Home Culture & Museums Villa Arconati, the “Little Versaille” in Milan

Villa Arconati, the “Little Versaille” in Milan

Villa Arconati in Milan
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Via Fametta, 1, Castellazzo, MI, Italia
www.villaarconati-far.it
T: +39 393 8680934
Open on Sundays 11am-7pm

The splendid Villa Arconati, located in the Parco delle Groane, just 10 km from the city centre, is an illustrious example of a Milanese aristocrat’s “villa di delizia”. The architectural complex, now home to the Fondazione Augusto Rancilio which is promoting the restoration and enhancement plan, consists of the Palazzo and the Garden, and boasts a timeless charm enriched by four centuries of history.
Thanks to the work begun by Count Galeazzo Arconati in 1610, Villa Arconati has grown from a simple country residence to an imposing aristocratic residence. Referred to as “the little Versailles of Milan” in the eighteenth-century Grand Tour guides of nobles and intellectuals who travelled around Europe, it has miraculously maintained its identity intact.

This authentic testimony to Lombard taste and patronage, can be visited every Sunday from April to December. With the help of volunteer guides, you can take a 90-minute tour to discover the ancient stories and secrets of the place.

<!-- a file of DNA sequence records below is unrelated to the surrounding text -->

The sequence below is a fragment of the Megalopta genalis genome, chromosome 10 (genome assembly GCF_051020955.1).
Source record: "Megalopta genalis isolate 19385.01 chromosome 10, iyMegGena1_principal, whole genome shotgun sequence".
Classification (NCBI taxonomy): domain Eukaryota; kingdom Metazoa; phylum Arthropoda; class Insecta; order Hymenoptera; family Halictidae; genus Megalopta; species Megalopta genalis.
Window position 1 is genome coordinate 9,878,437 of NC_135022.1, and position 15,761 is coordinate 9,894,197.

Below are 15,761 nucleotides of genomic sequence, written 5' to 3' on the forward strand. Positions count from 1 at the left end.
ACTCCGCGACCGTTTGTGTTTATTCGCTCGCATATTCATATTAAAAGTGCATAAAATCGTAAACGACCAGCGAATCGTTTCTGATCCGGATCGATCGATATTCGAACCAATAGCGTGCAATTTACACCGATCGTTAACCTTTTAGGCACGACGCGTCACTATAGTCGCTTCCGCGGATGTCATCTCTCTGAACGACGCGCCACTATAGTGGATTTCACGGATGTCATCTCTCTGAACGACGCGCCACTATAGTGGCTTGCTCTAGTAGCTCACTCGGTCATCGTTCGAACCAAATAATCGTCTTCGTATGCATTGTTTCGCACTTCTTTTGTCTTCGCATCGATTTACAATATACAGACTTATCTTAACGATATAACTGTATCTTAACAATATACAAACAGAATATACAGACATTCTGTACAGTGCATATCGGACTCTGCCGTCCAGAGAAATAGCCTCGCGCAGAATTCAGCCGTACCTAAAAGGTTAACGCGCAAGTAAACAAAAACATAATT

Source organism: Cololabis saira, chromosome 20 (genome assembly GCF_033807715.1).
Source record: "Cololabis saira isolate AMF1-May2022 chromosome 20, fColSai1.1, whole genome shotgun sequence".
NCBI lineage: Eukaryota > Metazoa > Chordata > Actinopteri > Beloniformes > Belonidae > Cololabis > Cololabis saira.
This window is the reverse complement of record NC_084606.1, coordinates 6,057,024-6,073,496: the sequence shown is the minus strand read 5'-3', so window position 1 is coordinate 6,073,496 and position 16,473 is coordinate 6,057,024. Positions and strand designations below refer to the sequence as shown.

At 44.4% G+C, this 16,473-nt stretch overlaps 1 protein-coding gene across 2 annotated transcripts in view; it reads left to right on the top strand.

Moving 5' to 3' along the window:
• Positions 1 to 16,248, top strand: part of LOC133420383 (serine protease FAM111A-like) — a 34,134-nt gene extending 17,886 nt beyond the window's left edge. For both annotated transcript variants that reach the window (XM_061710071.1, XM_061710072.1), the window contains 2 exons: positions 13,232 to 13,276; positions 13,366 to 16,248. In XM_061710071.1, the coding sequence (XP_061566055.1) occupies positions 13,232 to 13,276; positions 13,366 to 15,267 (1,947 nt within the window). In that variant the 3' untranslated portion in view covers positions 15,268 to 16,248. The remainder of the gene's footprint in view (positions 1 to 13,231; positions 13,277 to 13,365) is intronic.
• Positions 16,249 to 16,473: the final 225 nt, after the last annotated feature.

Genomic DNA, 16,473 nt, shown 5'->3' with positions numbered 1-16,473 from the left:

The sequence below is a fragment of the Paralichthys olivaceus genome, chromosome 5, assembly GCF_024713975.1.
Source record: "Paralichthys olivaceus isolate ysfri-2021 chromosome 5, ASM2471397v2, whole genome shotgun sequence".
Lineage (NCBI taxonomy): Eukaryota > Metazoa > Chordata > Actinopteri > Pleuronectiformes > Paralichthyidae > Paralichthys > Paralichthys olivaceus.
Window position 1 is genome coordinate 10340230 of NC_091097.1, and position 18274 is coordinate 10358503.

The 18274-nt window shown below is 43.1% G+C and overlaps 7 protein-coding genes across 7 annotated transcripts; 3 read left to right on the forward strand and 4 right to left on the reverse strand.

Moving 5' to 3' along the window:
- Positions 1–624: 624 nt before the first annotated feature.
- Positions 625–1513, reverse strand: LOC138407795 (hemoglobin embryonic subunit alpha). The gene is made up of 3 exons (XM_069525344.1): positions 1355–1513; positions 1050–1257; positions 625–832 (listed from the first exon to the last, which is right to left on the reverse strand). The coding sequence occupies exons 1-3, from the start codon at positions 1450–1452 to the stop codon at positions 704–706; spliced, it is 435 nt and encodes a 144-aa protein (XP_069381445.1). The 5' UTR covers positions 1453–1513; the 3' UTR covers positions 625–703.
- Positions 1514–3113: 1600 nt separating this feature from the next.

Finally, for a tasteful break, we recommend Caffè Goldoni, a small refreshment point named after the famous Venetian playwright, who was a guest at the villa at the court of Giuseppe Antonio Arconati in the summers of the mid-eighteenth century.

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The Villa‘s treasures still include the imposing classical sculpture of Tiberius, from the first century AD, the Sala di Fetonte with its beautiful fresco by the Galliari brothers, the set designers of La Scala in Milan, the Sala da Ballo, an example of the finest Lombard Baroque, and the Sala della Caccia (Hunting Room).
The Garden is a twelve-hectare monumental park, one of the very few examples of Italian and French-style gardens preserved in the whole of Lombardy, with water features created from a direct study of Leonardo’s “Codex AtlantiVcus”, donated by Arconati to the Biblioteca Ambrosiana in 1637.